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Foot painters' toes mapped like fingers in the brain

September 10, 2019

Using your feet like hands can cause organised 'hand-like' maps of the toes in the brain, never before documented in people, finds a new UCL-led study of two professional foot painters.

These findings, published in Cell Reports, demonstrate an extreme example of how the human body map can change in response to experience.

"For almost all people, each of our fingers is represented by its own little section of the brain, while there's no distinction between brain areas for each of our toes," said the study's lead author, PhD student Daan Wesselink (UCL Institute of Cognitive Neuroscience and University of Oxford).

"But in other non-human primate species, who regularly use their toes for dextrous tasks like climbing, both the toes and fingers are specifically represented in their brains. Here, we've found that in people who use their toes similarly to how other people use their fingers, their toes were represented in their brains in a way never seen before in people."

The two study participants are among three professional foot painters in the UK who paint holding paintbrushes between their toes. They also use their toes regularly for everyday tasks such as dressing themselves, using cutlery and typing. To do what most people would do with their two hands, both artists typically use one foot for highly dextrous tasks while using the other foot to stabilise.

Their distinctive experiences extend beyond behaviour; by not regularly wearing enclosed footwear, the foot painters get more complex touch experiences on their toes. This may also have impacted brain development of these organised toe maps.

For the study, funded by Wellcome and the Royal Society, the foot painters (as well as 21 people born with two hands, who served as a control group) completed a series of tasks testing their sensory perception and motor control of their toes.

The participants then underwent ultra high-resolution fMRI brain scanning of the brain's body area - the somatosensory cortex. While inside the scanner, a researcher tapped the toes of the study participants, first looking for activity in the foot area of the body map.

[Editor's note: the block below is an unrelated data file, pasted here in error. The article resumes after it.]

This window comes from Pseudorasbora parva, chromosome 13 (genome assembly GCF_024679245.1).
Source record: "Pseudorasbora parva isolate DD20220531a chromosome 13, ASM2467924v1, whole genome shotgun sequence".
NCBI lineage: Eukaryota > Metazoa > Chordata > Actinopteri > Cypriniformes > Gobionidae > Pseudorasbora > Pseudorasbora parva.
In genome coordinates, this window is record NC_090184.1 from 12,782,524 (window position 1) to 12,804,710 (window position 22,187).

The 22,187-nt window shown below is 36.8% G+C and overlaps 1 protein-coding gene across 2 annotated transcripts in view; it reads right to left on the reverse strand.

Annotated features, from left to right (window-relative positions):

In the foot painters, specific sections of the brain's foot area clearly reacted to their toes being touched. Brain maps comprised of individual toes were seen for the artists' dextrous foot, with a similar but less pronounced pattern showing in their stabilising foot. The two-handed controls showed no such maps. Other analyses showed the foot painters' feet were represented in the brain in a 'hand-like' way, but not the control participants' feet.

The researchers also found that the foot painters' toes were additionally represented in the part of their brain that would otherwise have served their missing hands. This corresponds with another study from the same lab finding that the brain's hand area gets used to support body parts being used to compensate for disability, such as the lips, feet or arms of people who were born with only one hand.

Perhaps surprisingly, motor tasks showed the foot painters were not any better than controls at wiggling one toe at a time, but they did have heightened sensory perception for their toes compared to controls.

Peter Longstaff, one of the foot painters who took part in the study, said he was fascinated to learn about how his brain developed differently due to how he has used his feet. Longstaff, who ran his own pig farm for 20 years, turned to foot painting in 2002.

"I've enjoyed helping science by demonstrating how most people's feet are not used to their full potential, and I hope the results will encourage other people to consider unconventional ways to get by without the use of hands," he said.

The researchers say the findings reveal that all people may have an innate capacity for forming these ordered maps of each toe in the brain - similar to our monkey relatives. Most people's brains don't develop as such, however, probably due to a lack of necessary experience.

"The body maps we have in our brains are not necessarily fixed - it appears as such because they are very consistent across almost all people, but that's just because most people behave very similarly," said co-lead author Dr Harriet Dempsey-Jones (UCL Institute of Cognitive Neuroscience).

"Our study demonstrates an extreme example of the brain's natural plasticity, as it can organise itself differently in people with starkly different experiences from the very beginning of their lives," said the study's senior author, Dr Tamar Makin (UCL Institute of Cognitive Neuroscience).

Dr Makin leads the Plasticity Lab at UCL, seeking to further our understanding of how our brains are malleable in order to develop ways to tap into the brain's innate plasticity, which may inform new rehabilitation approaches or treatments for phantom limb pain.
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Other recent studies by Dr Makin's lab have found that the human brain can take advantage of brain resources originally devoted to the hand to represent a prosthetic limb and that the hand map persists for decades in the brains of amputees.

The study was conducted by researchers at UCL and Tel Aviv University.

University College London

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